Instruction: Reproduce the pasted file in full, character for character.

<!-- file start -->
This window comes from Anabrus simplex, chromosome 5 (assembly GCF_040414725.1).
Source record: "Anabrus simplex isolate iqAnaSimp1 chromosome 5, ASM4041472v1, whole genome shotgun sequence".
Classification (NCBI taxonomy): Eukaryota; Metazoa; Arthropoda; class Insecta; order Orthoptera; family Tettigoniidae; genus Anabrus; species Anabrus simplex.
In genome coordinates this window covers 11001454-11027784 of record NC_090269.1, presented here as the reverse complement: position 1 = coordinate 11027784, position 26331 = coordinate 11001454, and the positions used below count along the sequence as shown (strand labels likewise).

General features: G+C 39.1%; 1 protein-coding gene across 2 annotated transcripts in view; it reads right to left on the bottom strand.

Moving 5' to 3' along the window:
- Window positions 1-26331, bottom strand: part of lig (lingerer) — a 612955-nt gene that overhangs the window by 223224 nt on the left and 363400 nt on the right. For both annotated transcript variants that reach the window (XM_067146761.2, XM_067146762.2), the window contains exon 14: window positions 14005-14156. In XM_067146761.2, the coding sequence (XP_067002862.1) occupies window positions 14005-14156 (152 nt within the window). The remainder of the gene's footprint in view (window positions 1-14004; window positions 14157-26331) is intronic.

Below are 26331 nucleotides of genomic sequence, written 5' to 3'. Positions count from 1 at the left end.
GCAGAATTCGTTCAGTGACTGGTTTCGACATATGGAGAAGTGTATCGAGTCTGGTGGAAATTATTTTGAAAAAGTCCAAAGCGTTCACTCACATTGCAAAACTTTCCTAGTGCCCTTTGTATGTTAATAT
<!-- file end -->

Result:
This window comes from Anabrus simplex, chromosome 5 (assembly GCF_040414725.1).
Source record: "Anabrus simplex isolate iqAnaSimp1 chromosome 5, ASM4041472v1, whole genome shotgun sequence".
Classification (NCBI taxonomy): Eukaryota; Metazoa; Arthropoda; class Insecta; order Orthoptera; family Tettigoniidae; genus Anabrus; species Anabrus simplex.
In genome coordinates this window covers 11001454-11027784 of record NC_090269.1, presented here as the reverse complement: position 1 = coordinate 11027784, position 26331 = coordinate 11001454, and the positions used below count along the sequence as shown (strand labels likewise).

General features: G+C 39.1%; 1 protein-coding gene across 2 annotated transcripts in view; it reads right to left on the bottom strand.

Moving 5' to 3' along the window:
- Window positions 1-26331, bottom strand: part of lig (lingerer) — a 612955-nt gene that overhangs the window by 223224 nt on the left and 363400 nt on the right. For both annotated transcript variants that reach the window (XM_067146761.2, XM_067146762.2), the window contains exon 14: window positions 14005-14156. In XM_067146761.2, the coding sequence (XP_067002862.1) occupies window positions 14005-14156 (152 nt within the window). The remainder of the gene's footprint in view (window positions 1-14004; window positions 14157-26331) is intronic.

Below are 26331 nucleotides of genomic sequence, written 5' to 3'. Positions count from 1 at the left end.
GCAGAATTCGTTCAGTGACTGGTTTCGACATATGGAGAAGTGTATCGAGTCTGGTGGAAATTATTTTGAAAAAGTCCAAAGCGTTCACTCACATTGCAAAACTTTCCTAGTGCCCTTTGTATGTTAATAT